Despite congressional action, the family members of the deceased sailors still have not recovered damages for emotional loss because of the bombing. Most recently, in September 2011, all but four family members were denied recovery of emotional loss by the United States District Court for the Eastern District of Virginia in the Kumar v. Republic of Sudan decision on the grounds that their claims were barred by res judicata and barred because a contrary decision would violate the doctrine of separation of powers. The pursuit of damages for emotional loss continues, as the decision is currently on appeal with the Fourth Circuit Court of Appeals. This article argues that Kumar was incorrectly decided and, that in the wake of the progression of the Rux line of cases, the Fourth Circuit Court of Appeals is in a current position to uphold the clear intent of Congress to allow recovery of damages for emotional loss. To do so best upholds the clear intention of Congress to provide relief for the family members of victims of terrorism and the policies and purposes of 28 U.S.C. § 1605A.

Overall, the Rux line of cases provides a particularly instructive, yet tragic, story of the pursuit of civil damages for terrorism in American courts. This Article discusses the background, legal issues, and legacy of the Rux line of cases, the policies and purposes behind the state-sponsor of terrorism exception and the Foreign Sovereign Immunities Act, and the future of the judicial war on terror in the wake of the implementation of 28 U.S.C. § 1605A. Rather than being a hindrance to U.S. foreign policy interests, the story of the Rux line of cases and the Republic of Sudan anecdotally exemplifies that the state-sponsor of terrorism exception can actually promote U.S. foreign policy interests and serve as a strong tool in the war on terrorism. Since September 11, 2001, however, Sudan has actually become more of a silent counterterrorism partner whose very status as a state sponsor of terrorism may conceivably be removed in the near future. A more positive future concerning relations between the United States and Republic of Sudan may be on the horizon.

The Israeli Unlawful Combatants Law: Old Wine in a New Bottle?

Yuval Shany

Hebrew University of Jerusalem – Faculty of Law and Institute of Criminology; Israel Democracy Institute
The Hebrew University of Jerusalem Faculty of Law Research Paper No. 03-12

The Israeli Incarceration of Unlawful Combatants Law of 2002 (the “2002 Law”) is arguably a legal instrument of controversial origins and limited practical utility. Still, its history presents an interesting case study of the way in which legal systems struggle to adapt themselves to new challenges presented by terror groups, and how the dialectic between the legislature and courts can contribute to the fine-tuning of legislation dealing with such issues. Furthermore, the cumulative experience acquired by Israel in applying the law may be of general interest to countries seeking to introduce a preventive detention schemes in the context of their counter-terrorism policies. Part One of this article briefly surveys the background to the enactment of the 2002 Law. Part Two introduces the main features of the 2002 Law and offers a few critical observations thereon. Part Three discusses a 2008 Supreme Court judgment in which a constitutional challenge to the validity of the 2002 Law was discussed and rejected. Part Four summarizes the principal changes introduced by a 2008 amendment to the Law, and Part Five takes stock of the application of the 2002 Law in practice. A few concluding observations are then be offered.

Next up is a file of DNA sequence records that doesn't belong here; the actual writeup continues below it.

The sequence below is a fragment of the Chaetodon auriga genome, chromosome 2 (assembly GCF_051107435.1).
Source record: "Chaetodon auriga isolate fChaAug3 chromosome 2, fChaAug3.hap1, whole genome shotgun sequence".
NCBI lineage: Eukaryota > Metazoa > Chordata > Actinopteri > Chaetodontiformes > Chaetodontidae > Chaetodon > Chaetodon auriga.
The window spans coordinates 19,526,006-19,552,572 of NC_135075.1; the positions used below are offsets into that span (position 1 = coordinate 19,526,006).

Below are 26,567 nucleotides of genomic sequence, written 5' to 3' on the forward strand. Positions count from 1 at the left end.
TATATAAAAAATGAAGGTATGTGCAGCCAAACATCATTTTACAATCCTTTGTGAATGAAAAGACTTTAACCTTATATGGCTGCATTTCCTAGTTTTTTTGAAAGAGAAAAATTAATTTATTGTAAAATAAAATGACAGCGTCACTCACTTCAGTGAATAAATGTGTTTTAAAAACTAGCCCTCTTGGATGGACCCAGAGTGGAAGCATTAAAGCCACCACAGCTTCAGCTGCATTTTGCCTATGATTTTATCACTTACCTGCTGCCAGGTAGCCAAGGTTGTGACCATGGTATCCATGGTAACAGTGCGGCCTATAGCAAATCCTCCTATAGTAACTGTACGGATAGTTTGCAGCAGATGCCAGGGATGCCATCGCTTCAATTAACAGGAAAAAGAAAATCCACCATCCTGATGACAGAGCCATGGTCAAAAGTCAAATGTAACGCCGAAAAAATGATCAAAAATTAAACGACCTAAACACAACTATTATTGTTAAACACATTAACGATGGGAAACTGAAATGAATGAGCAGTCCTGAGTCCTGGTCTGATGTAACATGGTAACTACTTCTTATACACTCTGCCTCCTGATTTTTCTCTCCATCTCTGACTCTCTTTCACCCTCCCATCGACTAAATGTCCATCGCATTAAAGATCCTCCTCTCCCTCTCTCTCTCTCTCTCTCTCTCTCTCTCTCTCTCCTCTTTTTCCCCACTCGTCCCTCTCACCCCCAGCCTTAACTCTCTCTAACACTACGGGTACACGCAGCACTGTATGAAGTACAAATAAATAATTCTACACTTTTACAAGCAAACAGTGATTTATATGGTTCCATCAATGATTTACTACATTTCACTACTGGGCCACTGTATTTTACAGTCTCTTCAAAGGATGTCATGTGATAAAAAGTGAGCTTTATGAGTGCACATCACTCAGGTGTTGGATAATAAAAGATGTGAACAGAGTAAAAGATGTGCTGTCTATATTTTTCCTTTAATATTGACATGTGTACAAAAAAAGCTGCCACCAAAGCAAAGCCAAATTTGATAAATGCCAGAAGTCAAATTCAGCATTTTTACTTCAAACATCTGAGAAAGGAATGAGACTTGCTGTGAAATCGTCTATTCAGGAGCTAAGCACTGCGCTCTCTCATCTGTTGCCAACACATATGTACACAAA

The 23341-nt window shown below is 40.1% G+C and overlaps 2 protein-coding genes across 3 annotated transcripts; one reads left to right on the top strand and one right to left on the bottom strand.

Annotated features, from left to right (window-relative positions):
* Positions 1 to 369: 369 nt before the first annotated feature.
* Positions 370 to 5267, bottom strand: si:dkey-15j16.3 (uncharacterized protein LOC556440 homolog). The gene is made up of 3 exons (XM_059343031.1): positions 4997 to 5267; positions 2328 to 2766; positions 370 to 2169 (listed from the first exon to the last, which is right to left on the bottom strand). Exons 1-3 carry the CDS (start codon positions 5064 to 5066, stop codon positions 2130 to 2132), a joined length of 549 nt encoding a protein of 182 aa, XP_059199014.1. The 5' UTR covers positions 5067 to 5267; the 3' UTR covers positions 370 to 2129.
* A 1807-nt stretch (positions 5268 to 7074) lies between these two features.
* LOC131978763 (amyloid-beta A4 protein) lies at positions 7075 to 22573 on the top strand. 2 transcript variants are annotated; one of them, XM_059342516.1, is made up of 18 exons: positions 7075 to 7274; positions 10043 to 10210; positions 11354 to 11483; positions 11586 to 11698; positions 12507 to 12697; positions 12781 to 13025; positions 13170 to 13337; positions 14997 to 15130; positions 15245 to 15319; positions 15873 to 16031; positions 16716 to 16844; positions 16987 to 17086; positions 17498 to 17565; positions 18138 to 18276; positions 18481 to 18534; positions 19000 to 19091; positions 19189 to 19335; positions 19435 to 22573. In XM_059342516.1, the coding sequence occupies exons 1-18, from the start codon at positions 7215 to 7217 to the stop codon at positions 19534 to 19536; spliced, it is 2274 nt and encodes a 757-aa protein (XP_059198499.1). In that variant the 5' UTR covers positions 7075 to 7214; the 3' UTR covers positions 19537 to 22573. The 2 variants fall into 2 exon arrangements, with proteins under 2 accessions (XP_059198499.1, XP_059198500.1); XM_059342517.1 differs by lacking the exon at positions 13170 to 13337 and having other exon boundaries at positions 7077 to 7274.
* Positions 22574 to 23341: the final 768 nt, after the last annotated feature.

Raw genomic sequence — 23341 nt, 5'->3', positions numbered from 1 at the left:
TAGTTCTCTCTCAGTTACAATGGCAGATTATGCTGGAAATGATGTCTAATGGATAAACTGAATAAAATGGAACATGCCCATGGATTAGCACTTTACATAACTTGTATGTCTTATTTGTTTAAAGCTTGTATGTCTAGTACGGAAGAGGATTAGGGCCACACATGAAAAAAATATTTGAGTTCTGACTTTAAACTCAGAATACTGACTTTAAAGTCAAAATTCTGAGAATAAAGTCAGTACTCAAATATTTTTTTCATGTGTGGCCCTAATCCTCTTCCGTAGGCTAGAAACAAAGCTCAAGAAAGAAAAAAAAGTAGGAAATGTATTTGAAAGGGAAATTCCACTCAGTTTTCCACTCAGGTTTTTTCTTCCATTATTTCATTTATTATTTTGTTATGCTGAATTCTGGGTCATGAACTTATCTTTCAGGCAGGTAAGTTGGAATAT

When the United States Disappeared People into Guantanamo, Their Parents, Wives and Children Suffered Torture

Peter Jan Honigsberg

University of San Francisco – School of Law

The United States is a nation that has committed a grave human rights violation. It has disappeared people into Guantanamo Bay, Cuba.

And for nearly thirty years, there has been a well-developed body of international law establishing that parents, wives and children of the disappeared suffer torture or cruel, inhuman or degrading treatment.

This paper argues that the rights of family members were violated when their loved ones were disappeared into Guantanamo. This article also explains how the United States has evaded accountability. The families deserve legal redress.

Beginning with a decision in 1983 from a case that arose in Uruguay, and continuing up to the present, international courts and oversight bodies have determined that families suffer torture or CID for the disappearance of their loved ones.

Family members of men disappeared by America have legitimate claims for torture or CID against the United States government under both international law and American law. However, rather than providing a forum to address the plaintiffs’ sufferings of grave or egregious human rights violations, the United States seeks to block or evade all claims. And, in doing so, the United States has proven to be a powerful and skilled adversary both domestically and internationally.

Not only did the detainees themselves suffer enormously in Guantanamo, but the parents, wives and children of the men who were disappeared into Guantanamo also grievously suffered. My work with the Witness to Guantanamo project inspired me to write of these human rights violations, and informs the content of the article.